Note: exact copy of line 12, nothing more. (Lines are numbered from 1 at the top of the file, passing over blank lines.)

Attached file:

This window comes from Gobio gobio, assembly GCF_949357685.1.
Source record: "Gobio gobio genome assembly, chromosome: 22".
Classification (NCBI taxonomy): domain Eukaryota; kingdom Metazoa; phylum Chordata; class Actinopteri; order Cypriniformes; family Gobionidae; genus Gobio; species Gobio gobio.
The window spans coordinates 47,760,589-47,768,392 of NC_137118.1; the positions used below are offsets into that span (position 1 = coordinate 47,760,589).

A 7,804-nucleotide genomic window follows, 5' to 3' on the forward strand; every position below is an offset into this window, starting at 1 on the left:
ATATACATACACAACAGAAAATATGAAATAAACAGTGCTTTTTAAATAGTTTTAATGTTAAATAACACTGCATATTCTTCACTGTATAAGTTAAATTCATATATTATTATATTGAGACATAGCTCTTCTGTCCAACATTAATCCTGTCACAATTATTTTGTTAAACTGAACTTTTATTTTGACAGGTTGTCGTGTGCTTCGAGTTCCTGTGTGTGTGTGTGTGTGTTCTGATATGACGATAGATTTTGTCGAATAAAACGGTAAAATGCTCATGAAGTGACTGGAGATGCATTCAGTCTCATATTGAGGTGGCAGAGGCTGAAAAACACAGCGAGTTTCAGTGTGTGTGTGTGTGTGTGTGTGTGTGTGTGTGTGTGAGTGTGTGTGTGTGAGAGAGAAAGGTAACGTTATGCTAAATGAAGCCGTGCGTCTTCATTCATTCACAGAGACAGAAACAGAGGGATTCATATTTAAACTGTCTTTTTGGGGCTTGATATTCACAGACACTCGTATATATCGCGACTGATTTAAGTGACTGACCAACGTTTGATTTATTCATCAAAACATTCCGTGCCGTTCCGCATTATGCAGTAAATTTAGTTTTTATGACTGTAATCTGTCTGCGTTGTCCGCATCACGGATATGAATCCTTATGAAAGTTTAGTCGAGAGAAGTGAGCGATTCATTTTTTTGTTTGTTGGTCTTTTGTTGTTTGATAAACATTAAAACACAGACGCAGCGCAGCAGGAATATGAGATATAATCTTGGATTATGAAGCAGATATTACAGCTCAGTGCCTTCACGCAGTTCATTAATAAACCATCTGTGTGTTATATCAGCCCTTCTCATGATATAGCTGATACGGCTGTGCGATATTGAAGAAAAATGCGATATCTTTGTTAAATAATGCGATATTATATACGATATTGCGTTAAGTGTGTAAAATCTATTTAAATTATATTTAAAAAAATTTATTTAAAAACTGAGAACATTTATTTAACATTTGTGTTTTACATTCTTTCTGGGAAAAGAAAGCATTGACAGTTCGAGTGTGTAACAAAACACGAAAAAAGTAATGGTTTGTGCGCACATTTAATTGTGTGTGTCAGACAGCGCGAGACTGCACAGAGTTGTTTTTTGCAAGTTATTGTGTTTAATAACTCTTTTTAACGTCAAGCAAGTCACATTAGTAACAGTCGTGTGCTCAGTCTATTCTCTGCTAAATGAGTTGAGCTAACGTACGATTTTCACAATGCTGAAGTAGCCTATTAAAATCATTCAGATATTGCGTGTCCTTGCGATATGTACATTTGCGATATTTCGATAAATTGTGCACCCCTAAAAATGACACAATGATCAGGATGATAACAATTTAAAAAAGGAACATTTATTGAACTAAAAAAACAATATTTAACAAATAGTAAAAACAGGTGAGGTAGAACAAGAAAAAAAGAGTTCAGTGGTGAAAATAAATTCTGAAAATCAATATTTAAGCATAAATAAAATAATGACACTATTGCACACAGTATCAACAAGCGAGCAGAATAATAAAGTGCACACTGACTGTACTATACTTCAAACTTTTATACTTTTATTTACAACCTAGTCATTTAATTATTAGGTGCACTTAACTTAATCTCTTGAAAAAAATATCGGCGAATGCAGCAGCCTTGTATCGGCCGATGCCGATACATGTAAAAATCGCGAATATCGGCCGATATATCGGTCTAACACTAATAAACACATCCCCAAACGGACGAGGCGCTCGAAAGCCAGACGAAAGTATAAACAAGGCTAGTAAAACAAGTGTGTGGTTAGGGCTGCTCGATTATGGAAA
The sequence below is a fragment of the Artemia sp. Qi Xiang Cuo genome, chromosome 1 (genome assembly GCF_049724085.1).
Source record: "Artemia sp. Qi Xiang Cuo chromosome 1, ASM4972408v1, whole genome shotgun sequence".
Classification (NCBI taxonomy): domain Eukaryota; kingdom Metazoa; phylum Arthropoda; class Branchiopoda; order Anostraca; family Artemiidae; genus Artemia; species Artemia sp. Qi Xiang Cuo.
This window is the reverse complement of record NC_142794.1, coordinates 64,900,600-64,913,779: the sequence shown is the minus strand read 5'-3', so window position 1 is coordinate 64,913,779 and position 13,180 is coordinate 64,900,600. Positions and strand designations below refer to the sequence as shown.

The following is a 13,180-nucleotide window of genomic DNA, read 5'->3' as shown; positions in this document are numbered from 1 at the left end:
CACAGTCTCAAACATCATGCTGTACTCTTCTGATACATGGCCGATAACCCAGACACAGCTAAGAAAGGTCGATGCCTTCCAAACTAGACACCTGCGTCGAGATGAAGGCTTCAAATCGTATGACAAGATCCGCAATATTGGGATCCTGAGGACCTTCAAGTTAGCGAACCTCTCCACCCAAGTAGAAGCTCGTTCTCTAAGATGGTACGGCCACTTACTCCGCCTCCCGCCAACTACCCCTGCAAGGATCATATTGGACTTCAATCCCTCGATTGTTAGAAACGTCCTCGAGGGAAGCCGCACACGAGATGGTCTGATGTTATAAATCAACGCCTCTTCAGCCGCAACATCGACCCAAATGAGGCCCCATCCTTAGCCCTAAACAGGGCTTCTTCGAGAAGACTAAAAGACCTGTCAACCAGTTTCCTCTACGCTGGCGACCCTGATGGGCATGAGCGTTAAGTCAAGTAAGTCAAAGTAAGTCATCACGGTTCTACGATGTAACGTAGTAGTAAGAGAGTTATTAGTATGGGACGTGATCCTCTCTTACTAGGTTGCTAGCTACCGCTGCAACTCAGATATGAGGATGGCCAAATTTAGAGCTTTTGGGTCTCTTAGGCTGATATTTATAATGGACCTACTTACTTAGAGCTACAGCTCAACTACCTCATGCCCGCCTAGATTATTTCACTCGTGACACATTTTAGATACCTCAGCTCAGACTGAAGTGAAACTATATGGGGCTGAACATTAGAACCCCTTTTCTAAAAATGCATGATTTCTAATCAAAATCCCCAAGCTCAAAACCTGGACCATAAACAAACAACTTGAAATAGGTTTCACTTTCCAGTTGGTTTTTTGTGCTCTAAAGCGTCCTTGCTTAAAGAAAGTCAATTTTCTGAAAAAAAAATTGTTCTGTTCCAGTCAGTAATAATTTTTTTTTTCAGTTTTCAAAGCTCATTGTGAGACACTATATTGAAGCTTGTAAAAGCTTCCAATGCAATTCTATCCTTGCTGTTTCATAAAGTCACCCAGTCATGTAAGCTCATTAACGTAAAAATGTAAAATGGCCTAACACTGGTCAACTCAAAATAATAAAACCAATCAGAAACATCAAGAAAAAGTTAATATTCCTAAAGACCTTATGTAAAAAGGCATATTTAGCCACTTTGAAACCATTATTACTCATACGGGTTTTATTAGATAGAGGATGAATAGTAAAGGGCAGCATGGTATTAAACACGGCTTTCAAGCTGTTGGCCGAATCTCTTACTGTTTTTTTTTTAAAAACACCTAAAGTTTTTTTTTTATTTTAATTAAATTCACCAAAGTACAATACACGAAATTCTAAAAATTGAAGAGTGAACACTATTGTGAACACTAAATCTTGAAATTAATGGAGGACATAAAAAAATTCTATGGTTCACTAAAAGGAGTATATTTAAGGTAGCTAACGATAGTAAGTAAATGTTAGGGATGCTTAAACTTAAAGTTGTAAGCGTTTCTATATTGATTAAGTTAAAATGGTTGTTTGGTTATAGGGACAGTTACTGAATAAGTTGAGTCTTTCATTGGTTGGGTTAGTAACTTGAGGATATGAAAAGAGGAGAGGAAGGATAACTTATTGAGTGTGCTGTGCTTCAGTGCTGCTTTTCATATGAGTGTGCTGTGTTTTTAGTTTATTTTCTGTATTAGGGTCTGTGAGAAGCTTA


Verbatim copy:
CACAGTCTCAAACATCATGCTGTACTCTTCTGATACATGGCCGATAACCCAGACACAGCTAAGAAAGGTCGATGCCTTCCAAACTAGACACCTGCGTCGAGATGAAGGCTTCAAATCGTATGACAAGATCCGCAATATTGGGATCCTGAGGACCTTCAAGTTAGCGAACCTCTCCACCCAAGTAGAAGCTCGTTCTCTAAGATGGTACGGCCACTTACTCCGCCTCCCGCCAACTACCCCTGCAAGGATCATATTGGACTTCAATCCCTCGATTGTTAGAAACGTCCTCGAGGGAAGCCGCACACGAGATGGTCTGATGTTATAAATCAACGCCTCTTCAGCCGCAACATCGACCCAAATGAGGCCCCATCCTTAGCCCTAAACAGGGCTTCTTCGAGAAGACTAAAAGACCTGTCAACCAGTTTCCTCTACGCTGGCGACCCTGATGGGCATGAGCGTTAAGTCAAGTAAGTCAAAGTAAGTCATCACGGTTCTACGATGTAACGTAGTAGTAAGAGAGTTATTAGTATGGGACGTGATCCTCTCTTACTAGGTTGCTAGCTACCGCTGCAACTCAGATATGAGGATGGCCAAATTTAGAGCTTTTGGGTCTCTTAGGCTGATATTTATAATGGACCTACTTACTTAGAGCTACAGCTCAACTACCTCATGCCCGCCTAGATTATTTCACTCGTGACACATTTTAGATACCTCAGCTCAGACTGAAGTGAAACTATATGGGGCTGAACATTAGAACCCCTTTTCTAAAAATGCATGATTTCTAATCAAAATCCCCAAGCTCAAAACCTGGACCATAAACAAACAACTTGAAATAGGTTTCACTTTCCAGTTGGTTTTTTGTGCTCTAAAGCGTCCTTGCTTAAAGAAAGTCAATTTTCTGAAAAAAAAATTGTTCTGTTCCAGTCAGTAATAATTTTTTTTTTCAGTTTTCAAAGCTCATTGTGAGACACTATATTGAAGCTTGTAAAAGCTTCCAATGCAATTCTATCCTTGCTGTTTCATAAAGTCACCCAGTCATGTAAGCTCATTAACGTAAAAATGTAAAATGGCCTAACACTGGTCAACTCAAAATAATAAAACCAATCAGAAACATCAAGAAAAAGTTAATATTCCTAAAGACCTTATGTAAAAAGGCATATTTAGCCACTTTGAAACCATTATTACTCATACGGGTTTTATTAGATAGAGGATGAATAGTAAAGGGCAGCATGGTATTAAACACGGCTTTCAAGCTGTTGGCCGAATCTCTTACTGTTTTTTTTTTAAAAACACCTAAAGTTTTTTTTTTATTTTAATTAAATTCACCAAAGTACAATACACGAAATTCTAAAAATTGAAGAGTGAACACTATTGTGAACACTAAATCTTGAAATTAATGGAGGACATAAAAAAATTCTATGGTTCACTAAAAGGAGTATATTTAAGGTAGCTAACGATAGTAAGTAAATGTTAGGGATGCTTAAACTTAAAGTTGTAAGCGTTTCTATATTGATTAAGTTAAAATGGTTGTTTGGTTATAGGGACAGTTACTGAATAAGTTGAGTCTTTCATTGGTTGGGTTAGTAACTTGAGGATATGAAAAGAGGAGAGGAAGGATAACTTATTGAGTGTGCTGTGCTTCAGTGCTGCTTTTCATATGAGTGTGCTGTGTTTTTAGTTTATTTTCTGTATTAGGGTCTGTGAGAAGCTTA